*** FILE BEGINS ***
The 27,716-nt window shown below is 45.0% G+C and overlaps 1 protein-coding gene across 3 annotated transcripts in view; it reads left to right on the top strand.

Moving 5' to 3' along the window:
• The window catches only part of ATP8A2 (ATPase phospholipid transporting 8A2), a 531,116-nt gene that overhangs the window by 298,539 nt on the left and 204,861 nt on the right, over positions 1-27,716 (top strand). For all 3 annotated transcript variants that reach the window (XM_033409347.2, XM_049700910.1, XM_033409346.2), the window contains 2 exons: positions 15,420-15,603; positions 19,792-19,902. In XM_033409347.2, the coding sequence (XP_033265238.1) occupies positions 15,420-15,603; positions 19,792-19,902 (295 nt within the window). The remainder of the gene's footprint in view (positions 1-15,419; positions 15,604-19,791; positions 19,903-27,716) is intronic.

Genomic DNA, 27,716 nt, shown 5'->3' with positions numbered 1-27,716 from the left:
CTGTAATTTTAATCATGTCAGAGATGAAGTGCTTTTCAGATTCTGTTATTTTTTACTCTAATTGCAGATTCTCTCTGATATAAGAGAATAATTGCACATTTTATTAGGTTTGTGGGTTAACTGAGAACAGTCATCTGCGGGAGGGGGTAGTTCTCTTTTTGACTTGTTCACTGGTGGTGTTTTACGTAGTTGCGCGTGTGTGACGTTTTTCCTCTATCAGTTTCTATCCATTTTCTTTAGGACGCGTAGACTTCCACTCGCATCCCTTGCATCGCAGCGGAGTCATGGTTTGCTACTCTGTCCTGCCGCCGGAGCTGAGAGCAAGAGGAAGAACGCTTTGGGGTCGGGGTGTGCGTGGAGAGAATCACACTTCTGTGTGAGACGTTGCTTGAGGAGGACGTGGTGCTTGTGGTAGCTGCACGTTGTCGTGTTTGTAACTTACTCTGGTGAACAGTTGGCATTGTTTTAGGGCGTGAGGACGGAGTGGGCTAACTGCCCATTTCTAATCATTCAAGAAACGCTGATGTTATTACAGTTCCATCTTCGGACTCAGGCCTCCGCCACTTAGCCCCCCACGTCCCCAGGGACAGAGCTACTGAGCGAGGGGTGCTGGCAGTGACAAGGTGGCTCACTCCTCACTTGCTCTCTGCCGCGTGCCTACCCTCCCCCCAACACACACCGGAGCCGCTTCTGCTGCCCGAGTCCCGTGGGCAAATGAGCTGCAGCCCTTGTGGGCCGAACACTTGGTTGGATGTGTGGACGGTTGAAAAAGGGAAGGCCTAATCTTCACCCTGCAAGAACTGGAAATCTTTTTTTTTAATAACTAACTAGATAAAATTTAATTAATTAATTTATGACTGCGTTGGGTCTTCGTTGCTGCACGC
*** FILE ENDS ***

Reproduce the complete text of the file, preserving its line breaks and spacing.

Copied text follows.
The 27,716-nt window shown below is 45.0% G+C and overlaps 1 protein-coding gene across 3 annotated transcripts in view; it reads left to right on the top strand.

Moving 5' to 3' along the window:
• The window catches only part of ATP8A2 (ATPase phospholipid transporting 8A2), a 531,116-nt gene that overhangs the window by 298,539 nt on the left and 204,861 nt on the right, over positions 1-27,716 (top strand). For all 3 annotated transcript variants that reach the window (XM_033409347.2, XM_049700910.1, XM_033409346.2), the window contains 2 exons: positions 15,420-15,603; positions 19,792-19,902. In XM_033409347.2, the coding sequence (XP_033265238.1) occupies positions 15,420-15,603; positions 19,792-19,902 (295 nt within the window). The remainder of the gene's footprint in view (positions 1-15,419; positions 15,604-19,791; positions 19,903-27,716) is intronic.

Genomic DNA, 27,716 nt, shown 5'->3' with positions numbered 1-27,716 from the left:
CTGTAATTTTAATCATGTCAGAGATGAAGTGCTTTTCAGATTCTGTTATTTTTTACTCTAATTGCAGATTCTCTCTGATATAAGAGAATAATTGCACATTTTATTAGGTTTGTGGGTTAACTGAGAACAGTCATCTGCGGGAGGGGGTAGTTCTCTTTTTGACTTGTTCACTGGTGGTGTTTTACGTAGTTGCGCGTGTGTGACGTTTTTCCTCTATCAGTTTCTATCCATTTTCTTTAGGACGCGTAGACTTCCACTCGCATCCCTTGCATCGCAGCGGAGTCATGGTTTGCTACTCTGTCCTGCCGCCGGAGCTGAGAGCAAGAGGAAGAACGCTTTGGGGTCGGGGTGTGCGTGGAGAGAATCACACTTCTGTGTGAGACGTTGCTTGAGGAGGACGTGGTGCTTGTGGTAGCTGCACGTTGTCGTGTTTGTAACTTACTCTGGTGAACAGTTGGCATTGTTTTAGGGCGTGAGGACGGAGTGGGCTAACTGCCCATTTCTAATCATTCAAGAAACGCTGATGTTATTACAGTTCCATCTTCGGACTCAGGCCTCCGCCACTTAGCCCCCCACGTCCCCAGGGACAGAGCTACTGAGCGAGGGGTGCTGGCAGTGACAAGGTGGCTCACTCCTCACTTGCTCTCTGCCGCGTGCCTACCCTCCCCCCAACACACACCGGAGCCGCTTCTGCTGCCCGAGTCCCGTGGGCAAATGAGCTGCAGCCCTTGTGGGCCGAACACTTGGTTGGATGTGTGGACGGTTGAAAAAGGGAAGGCCTAATCTTCACCCTGCAAGAACTGGAAATCTTTTTTTTTAATAACTAACTAGATAAAATTTAATTAATTAATTTATGACTGCGTTGGGTCTTCGTTGCTGCACGC